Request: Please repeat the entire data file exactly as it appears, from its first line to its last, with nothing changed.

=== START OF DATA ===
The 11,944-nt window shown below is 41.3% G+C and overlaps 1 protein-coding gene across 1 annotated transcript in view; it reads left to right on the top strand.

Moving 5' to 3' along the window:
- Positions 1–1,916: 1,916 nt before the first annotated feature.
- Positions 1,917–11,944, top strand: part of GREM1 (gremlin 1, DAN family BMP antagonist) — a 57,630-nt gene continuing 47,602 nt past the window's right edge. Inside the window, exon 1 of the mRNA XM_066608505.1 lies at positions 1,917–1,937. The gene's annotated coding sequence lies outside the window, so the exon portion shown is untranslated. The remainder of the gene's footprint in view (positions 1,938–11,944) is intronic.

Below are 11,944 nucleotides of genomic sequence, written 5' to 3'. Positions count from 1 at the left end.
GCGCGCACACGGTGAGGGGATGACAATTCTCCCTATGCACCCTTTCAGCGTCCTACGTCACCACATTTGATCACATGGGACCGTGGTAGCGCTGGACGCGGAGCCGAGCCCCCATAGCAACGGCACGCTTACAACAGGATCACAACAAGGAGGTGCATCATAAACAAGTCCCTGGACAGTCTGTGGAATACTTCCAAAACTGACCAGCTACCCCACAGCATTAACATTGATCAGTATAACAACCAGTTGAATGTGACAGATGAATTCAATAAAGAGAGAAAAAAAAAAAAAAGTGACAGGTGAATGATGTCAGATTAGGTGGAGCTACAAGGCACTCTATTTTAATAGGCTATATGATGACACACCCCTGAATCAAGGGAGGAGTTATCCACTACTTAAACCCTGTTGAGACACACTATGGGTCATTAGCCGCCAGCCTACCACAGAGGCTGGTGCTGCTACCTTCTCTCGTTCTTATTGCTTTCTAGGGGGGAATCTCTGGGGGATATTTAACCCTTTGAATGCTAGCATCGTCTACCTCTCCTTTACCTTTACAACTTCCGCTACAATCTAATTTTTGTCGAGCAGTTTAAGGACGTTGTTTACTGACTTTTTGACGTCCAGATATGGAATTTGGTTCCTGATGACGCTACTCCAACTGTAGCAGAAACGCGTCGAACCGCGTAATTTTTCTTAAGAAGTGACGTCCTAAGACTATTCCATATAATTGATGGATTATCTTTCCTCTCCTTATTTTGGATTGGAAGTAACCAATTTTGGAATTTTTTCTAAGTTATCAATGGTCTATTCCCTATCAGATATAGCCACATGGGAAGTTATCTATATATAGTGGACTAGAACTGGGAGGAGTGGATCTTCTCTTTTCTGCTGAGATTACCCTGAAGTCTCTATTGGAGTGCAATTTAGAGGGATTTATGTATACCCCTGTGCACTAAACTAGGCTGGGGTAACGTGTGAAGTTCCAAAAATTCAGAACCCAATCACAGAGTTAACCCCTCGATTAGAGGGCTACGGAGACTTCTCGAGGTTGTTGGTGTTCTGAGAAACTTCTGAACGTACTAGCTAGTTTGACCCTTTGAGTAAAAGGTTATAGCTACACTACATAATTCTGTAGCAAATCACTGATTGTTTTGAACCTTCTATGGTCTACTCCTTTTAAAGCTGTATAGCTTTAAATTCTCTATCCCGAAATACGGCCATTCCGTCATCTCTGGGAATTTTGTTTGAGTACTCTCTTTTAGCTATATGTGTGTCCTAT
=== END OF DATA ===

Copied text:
The 11,944-nt window shown below is 41.3% G+C and overlaps 1 protein-coding gene across 1 annotated transcript in view; it reads left to right on the top strand.

Moving 5' to 3' along the window:
- Positions 1–1,916: 1,916 nt before the first annotated feature.
- Positions 1,917–11,944, top strand: part of GREM1 (gremlin 1, DAN family BMP antagonist) — a 57,630-nt gene continuing 47,602 nt past the window's right edge. Inside the window, exon 1 of the mRNA XM_066608505.1 lies at positions 1,917–1,937. The gene's annotated coding sequence lies outside the window, so the exon portion shown is untranslated. The remainder of the gene's footprint in view (positions 1,938–11,944) is intronic.

Below are 11,944 nucleotides of genomic sequence, written 5' to 3'. Positions count from 1 at the left end.
GCGCGCACACGGTGAGGGGATGACAATTCTCCCTATGCACCCTTTCAGCGTCCTACGTCACCACATTTGATCACATGGGACCGTGGTAGCGCTGGACGCGGAGCCGAGCCCCCATAGCAACGGCACGCTTACAACAGGATCACAACAAGGAGGTGCATCATAAACAAGTCCCTGGACAGTCTGTGGAATACTTCCAAAACTGACCAGCTACCCCACAGCATTAACATTGATCAGTATAACAACCAGTTGAATGTGACAGATGAATTCAATAAAGAGAGAAAAAAAAAAAAAAGTGACAGGTGAATGATGTCAGATTAGGTGGAGCTACAAGGCACTCTATTTTAATAGGCTATATGATGACACACCCCTGAATCAAGGGAGGAGTTATCCACTACTTAAACCCTGTTGAGACACACTATGGGTCATTAGCCGCCAGCCTACCACAGAGGCTGGTGCTGCTACCTTCTCTCGTTCTTATTGCTTTCTAGGGGGGAATCTCTGGGGGATATTTAACCCTTTGAATGCTAGCATCGTCTACCTCTCCTTTACCTTTACAACTTCCGCTACAATCTAATTTTTGTCGAGCAGTTTAAGGACGTTGTTTACTGACTTTTTGACGTCCAGATATGGAATTTGGTTCCTGATGACGCTACTCCAACTGTAGCAGAAACGCGTCGAACCGCGTAATTTTTCTTAAGAAGTGACGTCCTAAGACTATTCCATATAATTGATGGATTATCTTTCCTCTCCTTATTTTGGATTGGAAGTAACCAATTTTGGAATTTTTTCTAAGTTATCAATGGTCTATTCCCTATCAGATATAGCCACATGGGAAGTTATCTATATATAGTGGACTAGAACTGGGAGGAGTGGATCTTCTCTTTTCTGCTGAGATTACCCTGAAGTCTCTATTGGAGTGCAATTTAGAGGGATTTATGTATACCCCTGTGCACTAAACTAGGCTGGGGTAACGTGTGAAGTTCCAAAAATTCAGAACCCAATCACAGAGTTAACCCCTCGATTAGAGGGCTACGGAGACTTCTCGAGGTTGTTGGTGTTCTGAGAAACTTCTGAACGTACTAGCTAGTTTGACCCTTTGAGTAAAAGGTTATAGCTACACTACATAATTCTGTAGCAAATCACTGATTGTTTTGAACCTTCTATGGTCTACTCCTTTTAAAGCTGTATAGCTTTAAATTCTCTATCCCGAAATACGGCCATTCCGTCATCTCTGGGAATTTTGTTTGAGTACTCTCTTTTAGCTATATGTGTGTCCTAT